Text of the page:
Hef production time per day of production facility f to produce product e
Mc percent discount or extra charge by a shipping firm c
ldc lower bound on product flow by shipping firm c for discount range d
udc upper bound on product flow by shipping firm c for discount range d
rfe production rate at plant f for product of grade e
tfe production time at plant f for product of grade e

Decision variables:

Xefgcd number of products of grade e shipped from production node f to stocking node g by the shipping firm c in a discount range d
Xeghcd number of products of grade e shipped from stocking node g to demand node h by the shipping firm c in a discount range d
Yef 1 if production facility producing product e is operated at location f, otherwise 0
Yeg 1 if stocking facility stocking product e is operated at location g, otherwise 0
zdc 1 if total product flow shipped by shipping firm c is in the discount range d, otherwise.

The problem is formulated as the following integer program:

Minimize:

Z=f=1qFf+g=1rFg+e=1pf=1qOefYef+e=1pg=1rOegYeg++c=1ad=1be=1pf=1qg=1rDfgTfgCfgXefgcd(1Pcd)(1±Mc)++c=1ad=1be=1pg=1rh=1sDghTghCghXeghcd(1Pcd)(1±Mc)

The objective function being the total cost of the supply chain network is required to be minimized subject to the following constraints:

f=1qFf+g=1rFg+e=1pf=1qOefYef+e=1pg=1rOegYeg++c=1ad=1be=1pf=1qg=1rDfgTfgCfgXefgcd(1Pcd)(1±Mc)++ c=1ad=1be=1pg=1rh=1sDghTghCghXeghcd(1Pcd)(1±Mc)B  ca,db,ep,fq,gr,hs(1) c=1ad=1bg=1rXeghcdReh  ep,hs(2)c=1ad=1be=1pf=1qXefgcdc=1pd=1re=1h=1sXeghcd0gr(3) e=1pf=1qg=1rXefgcd+e=1pg=1rh=1sXeghcdldczdcca,db(4)e=1pf=1qg=1rXefgcd+e=1pg=1rh=1sXeghcdudczdcca,db(5)c=1ad=1be=1pg=1rXefgcdKefYeffq(6)c=1ad=1be=1pf=1qXefgcdKegYeggr(7)c=1ad=1be=1ph=1sXeghcdKegYeggr(8)tfe=rfec=1ad=1bg=1rXefgcdep,fq(9)Kef=WefHefrfeep,fq(10)Xefgcd,Xeghcd0,integersca,db,ep,fq,gr,hs(11)d=1bzdc1ca(12)zdc{0,1}ca,db(13)Yef,Yeg{0,1}ep,fq,g(14)

Simplex method for linear programming is used to solve the supply chain network problem. The objective of the problem minimizes the fixed and operating costs of the production facilities, fixed and operating costs of the stocking facilities and total shipping cost of the network priced according to the cost per unit per mile times the corresponding distance divided by the traffic factor value times one minus the discount offered for a given range of products by a shipping firm times discount or extra charge applied by a shipping firm.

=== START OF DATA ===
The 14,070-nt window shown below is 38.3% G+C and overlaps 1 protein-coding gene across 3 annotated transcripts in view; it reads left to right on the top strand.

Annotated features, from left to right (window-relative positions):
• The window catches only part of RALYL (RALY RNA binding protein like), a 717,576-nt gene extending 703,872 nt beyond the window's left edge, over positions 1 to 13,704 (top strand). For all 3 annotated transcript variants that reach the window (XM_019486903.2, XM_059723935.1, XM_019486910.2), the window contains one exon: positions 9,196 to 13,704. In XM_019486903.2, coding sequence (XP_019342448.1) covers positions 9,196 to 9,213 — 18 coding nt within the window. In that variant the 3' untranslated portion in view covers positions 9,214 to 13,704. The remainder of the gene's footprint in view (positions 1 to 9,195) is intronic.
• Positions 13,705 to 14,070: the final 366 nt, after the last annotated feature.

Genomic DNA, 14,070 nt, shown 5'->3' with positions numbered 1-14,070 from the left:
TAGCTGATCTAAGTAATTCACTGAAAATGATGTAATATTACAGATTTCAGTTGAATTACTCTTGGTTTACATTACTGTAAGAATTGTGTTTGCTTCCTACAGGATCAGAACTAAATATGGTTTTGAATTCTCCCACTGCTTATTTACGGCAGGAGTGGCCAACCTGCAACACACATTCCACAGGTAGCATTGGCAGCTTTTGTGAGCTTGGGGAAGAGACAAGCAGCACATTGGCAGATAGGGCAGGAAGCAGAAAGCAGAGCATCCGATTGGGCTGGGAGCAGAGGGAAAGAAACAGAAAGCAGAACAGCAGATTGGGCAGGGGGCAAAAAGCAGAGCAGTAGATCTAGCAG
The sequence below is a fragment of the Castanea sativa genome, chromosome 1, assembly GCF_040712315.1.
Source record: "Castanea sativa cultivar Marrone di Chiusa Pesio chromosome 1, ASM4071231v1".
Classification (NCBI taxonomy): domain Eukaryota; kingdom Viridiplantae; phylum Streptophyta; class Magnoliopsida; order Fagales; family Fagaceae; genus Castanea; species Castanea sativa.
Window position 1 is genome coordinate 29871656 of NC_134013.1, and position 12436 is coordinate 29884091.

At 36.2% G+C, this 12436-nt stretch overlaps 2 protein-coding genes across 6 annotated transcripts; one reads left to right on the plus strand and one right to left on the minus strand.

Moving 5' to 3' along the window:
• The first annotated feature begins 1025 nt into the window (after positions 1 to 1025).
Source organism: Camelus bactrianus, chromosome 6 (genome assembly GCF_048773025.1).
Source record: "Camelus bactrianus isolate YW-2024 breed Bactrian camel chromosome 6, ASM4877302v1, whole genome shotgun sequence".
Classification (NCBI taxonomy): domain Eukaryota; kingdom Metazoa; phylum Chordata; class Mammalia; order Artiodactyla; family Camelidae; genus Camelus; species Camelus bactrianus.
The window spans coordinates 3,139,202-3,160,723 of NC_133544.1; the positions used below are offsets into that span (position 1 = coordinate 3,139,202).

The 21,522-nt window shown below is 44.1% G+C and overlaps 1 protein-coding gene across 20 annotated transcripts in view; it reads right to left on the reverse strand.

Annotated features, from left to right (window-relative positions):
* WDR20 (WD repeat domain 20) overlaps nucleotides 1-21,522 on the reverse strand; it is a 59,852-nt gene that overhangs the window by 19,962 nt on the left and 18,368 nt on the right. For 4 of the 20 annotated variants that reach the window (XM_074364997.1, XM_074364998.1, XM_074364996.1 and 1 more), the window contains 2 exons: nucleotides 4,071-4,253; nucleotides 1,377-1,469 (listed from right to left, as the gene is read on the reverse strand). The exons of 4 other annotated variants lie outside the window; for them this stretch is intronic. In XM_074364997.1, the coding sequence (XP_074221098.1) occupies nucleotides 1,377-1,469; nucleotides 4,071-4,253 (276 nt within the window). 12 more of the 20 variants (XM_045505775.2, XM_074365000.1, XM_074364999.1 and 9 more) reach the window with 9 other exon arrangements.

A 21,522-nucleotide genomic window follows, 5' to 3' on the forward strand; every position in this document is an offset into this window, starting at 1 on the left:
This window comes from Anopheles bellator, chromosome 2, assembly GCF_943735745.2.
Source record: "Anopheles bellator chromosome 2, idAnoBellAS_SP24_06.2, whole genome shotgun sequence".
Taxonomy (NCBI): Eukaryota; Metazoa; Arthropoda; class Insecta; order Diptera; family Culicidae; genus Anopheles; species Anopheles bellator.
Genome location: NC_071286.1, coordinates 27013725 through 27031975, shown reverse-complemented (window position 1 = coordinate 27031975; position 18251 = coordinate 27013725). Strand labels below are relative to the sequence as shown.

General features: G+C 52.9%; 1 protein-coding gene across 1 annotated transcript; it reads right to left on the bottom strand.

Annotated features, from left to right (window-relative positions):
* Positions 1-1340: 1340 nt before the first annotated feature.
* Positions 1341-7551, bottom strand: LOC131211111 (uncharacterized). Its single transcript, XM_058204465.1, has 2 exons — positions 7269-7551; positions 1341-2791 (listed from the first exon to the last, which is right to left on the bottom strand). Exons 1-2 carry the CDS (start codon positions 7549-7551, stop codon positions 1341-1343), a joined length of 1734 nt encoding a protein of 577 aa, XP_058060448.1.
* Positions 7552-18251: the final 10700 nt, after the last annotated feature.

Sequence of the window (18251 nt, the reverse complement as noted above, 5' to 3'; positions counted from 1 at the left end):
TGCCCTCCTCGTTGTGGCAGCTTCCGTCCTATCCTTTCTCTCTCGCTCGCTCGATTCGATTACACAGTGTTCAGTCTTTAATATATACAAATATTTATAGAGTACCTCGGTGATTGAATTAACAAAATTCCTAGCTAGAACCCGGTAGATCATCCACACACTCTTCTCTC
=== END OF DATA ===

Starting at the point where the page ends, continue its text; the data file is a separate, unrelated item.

The constraint (1) states that the total customer demand must be satisfied within the allocated budget for the supply chain. The constraint (2) enforces that the customer demand for a specific product must be satisfied at a demand location. The constraint (3) specifies that the total inflow of a specific product to a warehouse must be greater than or equal to the total outflow of that product from the warehouse. The constraint (4) requires that the total flow of products across all routes and all stages of the supply chain network by a shipping firm in a given range is either zero or satisfies the lower bounds of the range whereas the constraint (5) shows that the total flow of products across all routes and all stages of the supply chain network by a shipping firm in a given range is either zero or satisfies the upper bounds of the range. The constraint (6) ensures that the number of products shipped from a production plant to warehouses cannot exceed the production capacity of the plant while the constraint (7) requires that the number of products shipped from production plants for stocking in a warehouse should be less than or equal to the stocking capacity of a warehouse. The constraint (8) enforces that the product outflow from a warehouse should not exceed the stocking capacity of the warehouse. The Equation (9) states that the production time in a plant to produce a product is equal to the production rate times the number of products produced. The Equation (10) states that the capacity of a production plant is equal to the total production time in a specific time horizon divided by the production rate to produce a product while the constraint (11) ensures that the number of products shipped from production facilities to warehouses or from warehouses to demand locations in the supply chain network is both greater than or equal zero and integers. The constraint (12) specifies that the movement of products on all arcs of the network by a shipping firm corresponds to exactly one flow range whereas the constraint (13) enforces that zrc is equal to 1 if total flow of products shipped by firm a is in the range b, else 0. And the last constraint (14) states that each production facility to produce a specific product is either open or close.